Probably a little of both. Whether you've been a health nut or a couch potato, you're going to find menopause a challenge. Your metabolism slows down as you get older, so you will gain weight if you don't cut calories and increase your level of exercise. No wonder women add an average of a pound a year during perimenopause. Many women find the extra weight is landing in places that are new for them, like the tummy. Part of the explanation is that after menopause, women tend to accumulate fat where men do--in the neck, chin and abdominal areas--perhaps because of shifting hormone levels. Your genes also help determine where fat accumulates on your body, as does your activity level. Even if you haven't gained weight, flabbiness could come from lack of exercise. As we get older, we tend to be more sedentary, which means less muscle and more fat. Changes in skin tone that come with the loss of estrogen can also make your abdominal area seem looser and flabbier.

You can improve much of this by watching what you eat and exercising more. While most doctors suggest 200 minutes of exercise a week to maintain your weight, midlife women need to do 300 minutes to achieve the same goal. One recent study of 164 overweight and obese women in Minnesota suggested that lifting weights may be one of the best ways to beat belly fat. Women who did supervised weight training for two years had only a 7 percent increase in intra-abdominal fat, compared with 21 percent for women who were just given exercise advice.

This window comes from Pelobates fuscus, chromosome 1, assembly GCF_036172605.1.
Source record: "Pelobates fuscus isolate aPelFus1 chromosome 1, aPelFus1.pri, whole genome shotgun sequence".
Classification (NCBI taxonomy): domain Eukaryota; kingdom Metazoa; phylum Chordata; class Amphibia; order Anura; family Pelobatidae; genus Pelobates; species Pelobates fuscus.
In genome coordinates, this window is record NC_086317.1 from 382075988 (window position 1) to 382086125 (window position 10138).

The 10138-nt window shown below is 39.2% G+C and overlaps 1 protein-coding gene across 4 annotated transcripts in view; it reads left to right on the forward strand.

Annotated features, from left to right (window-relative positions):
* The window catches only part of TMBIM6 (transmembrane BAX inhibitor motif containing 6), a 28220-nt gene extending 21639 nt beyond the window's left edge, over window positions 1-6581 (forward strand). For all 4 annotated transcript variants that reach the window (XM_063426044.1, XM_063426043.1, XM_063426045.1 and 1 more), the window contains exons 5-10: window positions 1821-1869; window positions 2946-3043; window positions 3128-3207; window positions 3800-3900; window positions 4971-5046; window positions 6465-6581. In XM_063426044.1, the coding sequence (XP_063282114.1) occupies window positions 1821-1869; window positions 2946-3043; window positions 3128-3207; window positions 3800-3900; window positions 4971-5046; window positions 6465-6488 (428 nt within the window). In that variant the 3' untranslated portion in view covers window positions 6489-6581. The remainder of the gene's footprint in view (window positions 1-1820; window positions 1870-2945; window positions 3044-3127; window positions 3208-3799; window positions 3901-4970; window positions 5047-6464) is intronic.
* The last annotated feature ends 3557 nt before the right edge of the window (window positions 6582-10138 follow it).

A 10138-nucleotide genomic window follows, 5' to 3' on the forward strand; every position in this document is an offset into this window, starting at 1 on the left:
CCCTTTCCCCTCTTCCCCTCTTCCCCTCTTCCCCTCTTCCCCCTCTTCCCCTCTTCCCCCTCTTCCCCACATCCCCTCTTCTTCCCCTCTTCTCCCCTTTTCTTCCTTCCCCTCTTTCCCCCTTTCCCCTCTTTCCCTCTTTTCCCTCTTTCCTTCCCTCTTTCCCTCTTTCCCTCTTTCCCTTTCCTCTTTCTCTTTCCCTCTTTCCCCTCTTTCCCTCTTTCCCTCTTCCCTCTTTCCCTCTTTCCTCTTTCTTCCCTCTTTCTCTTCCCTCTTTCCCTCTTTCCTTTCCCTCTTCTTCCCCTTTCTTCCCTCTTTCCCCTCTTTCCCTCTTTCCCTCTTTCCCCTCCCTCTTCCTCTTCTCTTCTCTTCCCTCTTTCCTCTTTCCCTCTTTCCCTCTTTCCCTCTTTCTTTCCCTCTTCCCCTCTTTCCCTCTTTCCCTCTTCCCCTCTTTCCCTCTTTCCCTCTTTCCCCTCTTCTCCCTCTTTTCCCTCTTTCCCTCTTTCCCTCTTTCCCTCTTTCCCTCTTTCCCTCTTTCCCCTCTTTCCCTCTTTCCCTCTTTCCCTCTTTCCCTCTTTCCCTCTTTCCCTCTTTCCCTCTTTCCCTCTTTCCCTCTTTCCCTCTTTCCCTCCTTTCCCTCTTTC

Fighting jelly belly is more than vanity. Some of the weight you gain at menopause will be stored as subcutaneous fat in the thighs, abdomen or elsewhere. And some will be stored as visceral fat, close to vital organs in your abdominal area. Subcutaneous fat and visceral fat differ not only in their location, but also in the danger they pose to your health. Laboratory studies of visceral fat cells have found that they're more active than subcutaneous fat cells. How this difference plays out in your body is still not clear, but there is an association between high levels of visceral fat and disease risk. Fatty acids and triglycerides very quickly move in and out of visceral fat cells, which are like short-term storehouses for fats. So if you're consuming excess calories, some of them will certainly be stored in visceral fat. On the other hand, this is the first place you'll lose weight when you slim down.